6. There is a separate question and that is the telling of one’s own experiences to others. That too is very much discouraged by most yogis – they say it is harmful to the sadhana(practice). I have certainly seen and heard of any number of instances in which people were having a flow of experiences and, when they told it, the flow was lost – so there must be something in this objection. I suppose however it ceases to apply after one has reached a certain long-established stability in the experience, that is to say when the experience amounts to a definite and permanent realisation, something finally and irrevocably added to the consciousness. I notice that those who keep their experiences to themselves and do not put themselves out on others seem to have a more steady sadhana than others, but I don’t know whether it is an invariable rule. It would probably not apply any longer after a certain stage of realisation.

Sri Aurobindo, Letters on Yoga – II: Experiences and Realisations – VII

16 thoughts on “Sharing spiritual experiences with others

  1. Pingback: Why spiritual experiences do not repeat? | Integral Yoga of Sri Aurobindo & The Mother

  2. Sandeep Post author

    Another Q&A on why one must not share experiences with others:

    Question: Why, and through what mechanism, does mental formulation dissipate an experience, cause it to lose the major part of its power for action on the consciousness?

    Mother: If, for example, you want to get rid of a wrong movement and, as the result of a grace, the force is sent out for this purpose, this force begins to act on the consciousness. Then, if you draw it towards you, so to speak, in order to formulate it, naturally you decentralise it, disperse and dissipate it.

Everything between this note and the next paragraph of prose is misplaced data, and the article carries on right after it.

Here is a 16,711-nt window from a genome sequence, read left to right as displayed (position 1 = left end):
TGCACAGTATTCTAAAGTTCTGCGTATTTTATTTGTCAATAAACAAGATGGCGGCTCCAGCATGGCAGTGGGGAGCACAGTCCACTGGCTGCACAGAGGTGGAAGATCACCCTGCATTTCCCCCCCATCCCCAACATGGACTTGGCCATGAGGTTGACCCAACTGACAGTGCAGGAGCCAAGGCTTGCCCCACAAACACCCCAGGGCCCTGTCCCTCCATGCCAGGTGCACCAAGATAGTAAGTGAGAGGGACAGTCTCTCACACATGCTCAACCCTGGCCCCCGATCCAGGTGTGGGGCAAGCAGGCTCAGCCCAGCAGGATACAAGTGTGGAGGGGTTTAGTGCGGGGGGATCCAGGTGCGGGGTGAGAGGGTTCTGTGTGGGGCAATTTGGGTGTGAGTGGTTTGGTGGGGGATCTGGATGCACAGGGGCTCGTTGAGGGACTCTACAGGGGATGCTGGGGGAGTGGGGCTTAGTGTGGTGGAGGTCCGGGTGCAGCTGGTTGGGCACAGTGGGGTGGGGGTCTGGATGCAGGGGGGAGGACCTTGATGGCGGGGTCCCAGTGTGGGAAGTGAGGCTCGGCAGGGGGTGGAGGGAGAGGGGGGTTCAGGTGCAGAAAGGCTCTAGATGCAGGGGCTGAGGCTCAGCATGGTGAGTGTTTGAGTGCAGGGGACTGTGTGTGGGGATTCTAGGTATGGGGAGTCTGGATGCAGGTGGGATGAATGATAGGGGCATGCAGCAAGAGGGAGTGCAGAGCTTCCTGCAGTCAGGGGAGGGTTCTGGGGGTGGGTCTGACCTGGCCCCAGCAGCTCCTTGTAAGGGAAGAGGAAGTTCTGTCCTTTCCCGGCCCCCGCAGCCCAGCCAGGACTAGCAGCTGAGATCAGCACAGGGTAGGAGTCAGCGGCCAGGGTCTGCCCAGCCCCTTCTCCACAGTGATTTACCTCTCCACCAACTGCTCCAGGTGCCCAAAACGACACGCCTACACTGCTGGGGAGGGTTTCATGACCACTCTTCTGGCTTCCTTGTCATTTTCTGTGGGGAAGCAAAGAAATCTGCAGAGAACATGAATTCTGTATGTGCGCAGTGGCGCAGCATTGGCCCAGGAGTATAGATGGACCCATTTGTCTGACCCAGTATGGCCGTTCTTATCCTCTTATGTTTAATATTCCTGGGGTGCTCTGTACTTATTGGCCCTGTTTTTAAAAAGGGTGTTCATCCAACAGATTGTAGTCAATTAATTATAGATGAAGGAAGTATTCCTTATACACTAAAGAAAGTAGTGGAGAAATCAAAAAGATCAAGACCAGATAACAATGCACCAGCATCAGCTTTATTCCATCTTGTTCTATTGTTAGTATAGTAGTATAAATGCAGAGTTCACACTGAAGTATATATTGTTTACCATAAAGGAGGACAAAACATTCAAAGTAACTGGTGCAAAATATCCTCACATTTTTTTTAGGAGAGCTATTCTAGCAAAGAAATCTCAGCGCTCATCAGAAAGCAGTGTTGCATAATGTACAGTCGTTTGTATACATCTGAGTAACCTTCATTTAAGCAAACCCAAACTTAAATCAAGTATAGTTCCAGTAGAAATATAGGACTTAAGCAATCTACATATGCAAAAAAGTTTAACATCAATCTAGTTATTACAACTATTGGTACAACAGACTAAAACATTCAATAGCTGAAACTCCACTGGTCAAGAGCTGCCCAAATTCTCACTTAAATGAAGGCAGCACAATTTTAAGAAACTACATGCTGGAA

But this is not all: the simple fact of speaking to another person opens you automatically to whatever may come from him; an interchange always occurs. In this way his curiosity, his obscurity, his good-will and also at times his ill-will intervenes, modifies, deforms.

    On the other hand, if you want to speak of your experience to your Guru and he agrees to listen to you, it means that he adds his force, his knowledge and his experience to the working of the force and he helps to bring about the result.

    Question: But doesn’t the harm caused by the formulation still exist?

    Mother: Yes, but he repairs it.

    The Mother, Words of the Mother – III: (July?) 1958

  3. mike

    Worse than losing the experience is the inflation of EGO that can arise from communicating it to all and sundry. Thinking oneself special or a big yogi etc…
    I try only to mention a few of mine on here for the aid of others who might benefit from the information. I always leave what l say in the hands of SA and Mother [ not just here, of course ].

    1. Sandeep Post author

      It’s permissible to share experiences after they have stabilized within and one has progressed to the next stage of realization. The Mother has said so somewhere

      1. huta

        that means one will remember them long after the experience has settled but can one remember exactly what one goes through for such long period? and this brings me to my next question of consciousness how is it different from mind?

      2. Sandeep Post author

        Huta: that means one will remember them long after the experience has settled but can one remember exactly what one goes through for such long period?

        Yes, in fact neuroscientists distinguish between “remembering” and “knowing”. These are different types of memories. Years after visiting a place(say Singapore), you still “know” you went there but you may not “remember” all that you did over there. The images of an experience diminish over time but the idea still remains.

        Huta: and this brings me to my next question of consciousness how is it different from mind?